Natural Resources Canada (NRCan) promotes the sustainable development of Canada’s natural resources. Through our innovative research facilities, we conduct cutting-edge science in energy, forestry, minerals and metals, and earth observation. We also represent Canada internationally in meeting our global commitments to develop our resources sustainably.
In 2016–17, NRCan continued making progress on the Minister’s Mandate Letter Commitments, delivering results in the following areas:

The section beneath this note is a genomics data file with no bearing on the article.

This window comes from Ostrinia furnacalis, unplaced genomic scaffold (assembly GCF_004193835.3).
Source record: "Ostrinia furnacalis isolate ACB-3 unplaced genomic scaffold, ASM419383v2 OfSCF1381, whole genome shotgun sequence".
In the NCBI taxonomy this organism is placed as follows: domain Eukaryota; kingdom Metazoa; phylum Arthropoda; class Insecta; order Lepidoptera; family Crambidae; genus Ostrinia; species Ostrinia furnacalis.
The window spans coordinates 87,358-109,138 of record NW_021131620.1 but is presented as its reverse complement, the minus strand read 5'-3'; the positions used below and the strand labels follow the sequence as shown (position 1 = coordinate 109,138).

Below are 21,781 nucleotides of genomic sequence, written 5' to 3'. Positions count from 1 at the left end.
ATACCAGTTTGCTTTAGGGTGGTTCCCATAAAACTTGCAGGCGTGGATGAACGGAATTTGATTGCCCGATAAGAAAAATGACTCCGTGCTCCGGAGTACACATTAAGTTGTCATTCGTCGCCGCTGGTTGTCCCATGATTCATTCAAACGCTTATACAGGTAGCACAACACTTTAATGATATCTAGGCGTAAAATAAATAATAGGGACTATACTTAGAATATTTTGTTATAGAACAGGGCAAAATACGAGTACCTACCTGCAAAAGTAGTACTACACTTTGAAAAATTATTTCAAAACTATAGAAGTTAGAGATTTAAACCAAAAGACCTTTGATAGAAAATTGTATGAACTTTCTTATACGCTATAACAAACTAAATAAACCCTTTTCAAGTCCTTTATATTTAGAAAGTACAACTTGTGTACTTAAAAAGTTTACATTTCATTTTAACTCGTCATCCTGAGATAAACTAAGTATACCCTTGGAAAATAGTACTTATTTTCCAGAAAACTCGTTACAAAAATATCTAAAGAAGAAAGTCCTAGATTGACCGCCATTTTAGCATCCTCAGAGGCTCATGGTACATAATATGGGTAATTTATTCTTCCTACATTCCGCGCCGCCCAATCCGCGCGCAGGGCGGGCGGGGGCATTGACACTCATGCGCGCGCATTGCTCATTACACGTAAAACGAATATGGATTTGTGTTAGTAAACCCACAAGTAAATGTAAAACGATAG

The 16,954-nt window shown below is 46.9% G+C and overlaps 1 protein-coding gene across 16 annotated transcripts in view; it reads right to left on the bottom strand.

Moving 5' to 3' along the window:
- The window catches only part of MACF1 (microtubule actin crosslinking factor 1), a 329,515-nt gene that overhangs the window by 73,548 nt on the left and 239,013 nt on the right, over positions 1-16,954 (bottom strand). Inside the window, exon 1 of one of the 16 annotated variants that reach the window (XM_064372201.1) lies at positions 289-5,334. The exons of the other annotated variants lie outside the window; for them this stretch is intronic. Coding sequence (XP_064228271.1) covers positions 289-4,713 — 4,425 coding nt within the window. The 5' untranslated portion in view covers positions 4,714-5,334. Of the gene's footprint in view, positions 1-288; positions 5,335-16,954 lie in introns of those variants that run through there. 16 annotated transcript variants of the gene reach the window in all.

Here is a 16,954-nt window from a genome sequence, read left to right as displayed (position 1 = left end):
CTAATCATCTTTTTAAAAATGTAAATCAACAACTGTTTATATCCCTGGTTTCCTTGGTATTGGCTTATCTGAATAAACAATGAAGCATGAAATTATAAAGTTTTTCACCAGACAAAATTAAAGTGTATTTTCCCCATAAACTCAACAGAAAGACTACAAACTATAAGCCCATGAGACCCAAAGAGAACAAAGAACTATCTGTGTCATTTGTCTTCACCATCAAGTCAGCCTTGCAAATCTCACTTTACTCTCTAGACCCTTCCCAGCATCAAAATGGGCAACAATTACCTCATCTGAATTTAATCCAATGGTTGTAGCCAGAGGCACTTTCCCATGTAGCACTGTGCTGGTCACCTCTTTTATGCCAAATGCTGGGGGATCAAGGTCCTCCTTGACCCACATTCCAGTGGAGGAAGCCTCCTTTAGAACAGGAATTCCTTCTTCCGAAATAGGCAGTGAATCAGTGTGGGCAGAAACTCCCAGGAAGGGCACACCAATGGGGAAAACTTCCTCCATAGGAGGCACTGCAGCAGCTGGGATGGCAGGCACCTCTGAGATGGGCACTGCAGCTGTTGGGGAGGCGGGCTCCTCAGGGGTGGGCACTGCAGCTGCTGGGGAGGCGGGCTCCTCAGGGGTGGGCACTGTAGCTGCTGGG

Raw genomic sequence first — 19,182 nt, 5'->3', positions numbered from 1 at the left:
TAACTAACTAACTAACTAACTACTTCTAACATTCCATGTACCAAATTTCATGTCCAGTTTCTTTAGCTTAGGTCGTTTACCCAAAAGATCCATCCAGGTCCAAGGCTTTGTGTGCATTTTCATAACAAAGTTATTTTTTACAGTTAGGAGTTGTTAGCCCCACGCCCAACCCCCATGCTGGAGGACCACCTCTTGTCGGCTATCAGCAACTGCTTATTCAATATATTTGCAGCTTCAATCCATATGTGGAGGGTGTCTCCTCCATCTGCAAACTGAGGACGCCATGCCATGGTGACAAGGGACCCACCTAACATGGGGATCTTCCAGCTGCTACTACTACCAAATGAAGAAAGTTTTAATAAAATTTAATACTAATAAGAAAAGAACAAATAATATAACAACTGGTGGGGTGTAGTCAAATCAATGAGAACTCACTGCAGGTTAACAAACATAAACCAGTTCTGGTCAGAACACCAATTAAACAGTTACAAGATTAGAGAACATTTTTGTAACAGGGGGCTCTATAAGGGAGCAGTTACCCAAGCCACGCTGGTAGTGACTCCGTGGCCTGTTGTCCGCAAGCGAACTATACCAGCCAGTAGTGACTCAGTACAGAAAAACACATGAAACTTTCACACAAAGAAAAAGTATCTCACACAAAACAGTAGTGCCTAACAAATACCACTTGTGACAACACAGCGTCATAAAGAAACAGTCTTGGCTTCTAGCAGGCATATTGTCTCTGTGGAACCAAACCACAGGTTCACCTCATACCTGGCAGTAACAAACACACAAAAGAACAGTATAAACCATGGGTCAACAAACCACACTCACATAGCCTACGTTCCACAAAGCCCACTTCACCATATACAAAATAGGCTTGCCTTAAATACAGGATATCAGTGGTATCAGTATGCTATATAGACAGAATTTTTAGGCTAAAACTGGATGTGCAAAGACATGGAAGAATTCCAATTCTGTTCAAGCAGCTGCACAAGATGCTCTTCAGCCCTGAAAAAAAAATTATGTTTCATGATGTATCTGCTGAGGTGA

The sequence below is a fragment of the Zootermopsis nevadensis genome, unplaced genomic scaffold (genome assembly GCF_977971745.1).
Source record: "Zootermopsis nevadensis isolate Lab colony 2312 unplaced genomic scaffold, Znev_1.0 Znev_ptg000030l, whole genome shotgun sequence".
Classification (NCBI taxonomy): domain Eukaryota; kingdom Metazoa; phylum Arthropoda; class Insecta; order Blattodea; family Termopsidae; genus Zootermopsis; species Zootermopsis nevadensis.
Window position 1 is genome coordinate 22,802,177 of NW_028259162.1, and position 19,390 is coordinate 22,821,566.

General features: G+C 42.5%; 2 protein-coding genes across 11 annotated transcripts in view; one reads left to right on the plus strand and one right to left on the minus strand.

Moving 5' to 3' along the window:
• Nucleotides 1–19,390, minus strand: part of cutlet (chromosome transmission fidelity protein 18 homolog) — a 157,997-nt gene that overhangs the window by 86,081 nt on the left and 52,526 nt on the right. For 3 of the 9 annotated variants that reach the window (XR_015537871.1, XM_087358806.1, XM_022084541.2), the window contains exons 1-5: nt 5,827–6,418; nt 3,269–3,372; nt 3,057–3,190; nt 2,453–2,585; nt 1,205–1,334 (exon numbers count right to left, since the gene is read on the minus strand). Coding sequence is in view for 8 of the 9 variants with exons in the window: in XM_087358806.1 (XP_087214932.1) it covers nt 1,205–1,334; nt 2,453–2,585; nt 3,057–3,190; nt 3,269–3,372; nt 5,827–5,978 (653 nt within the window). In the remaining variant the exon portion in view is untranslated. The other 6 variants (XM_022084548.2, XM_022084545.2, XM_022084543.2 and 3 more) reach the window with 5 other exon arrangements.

- Advancing Canada’s interests in natural resources trade and investment: Through trade missions, ministerial dialogues and engagement with provinces and territories, NRCan promoted greater access to new markets, attracted investment and generated economic growth. The Department supported changes to building codes for mid-rise wood construction in Asia to help expand global market potential for Canada’s forest sector, building on Canada’s own success with tall wood construction. For example, a new Tall Wood Building Code was adopted in China in February 2017 that will increase the height of timber structures from three to five storeys. As well, four major pipelines were approved under the Interim Strategy for reviewing major resource projects. The Interim Strategy has also set the tone for extensive consultation with provinces and territories, particularly with Indigenous peoples, and enhanced environmental assessments. Under the Canadian Energy Strategy (CES), we worked with the provinces and territories to develop an energy action plan that will advance energy infrastructure, improve energy efficiency, expand new technology and innovation, and promote international collaboration.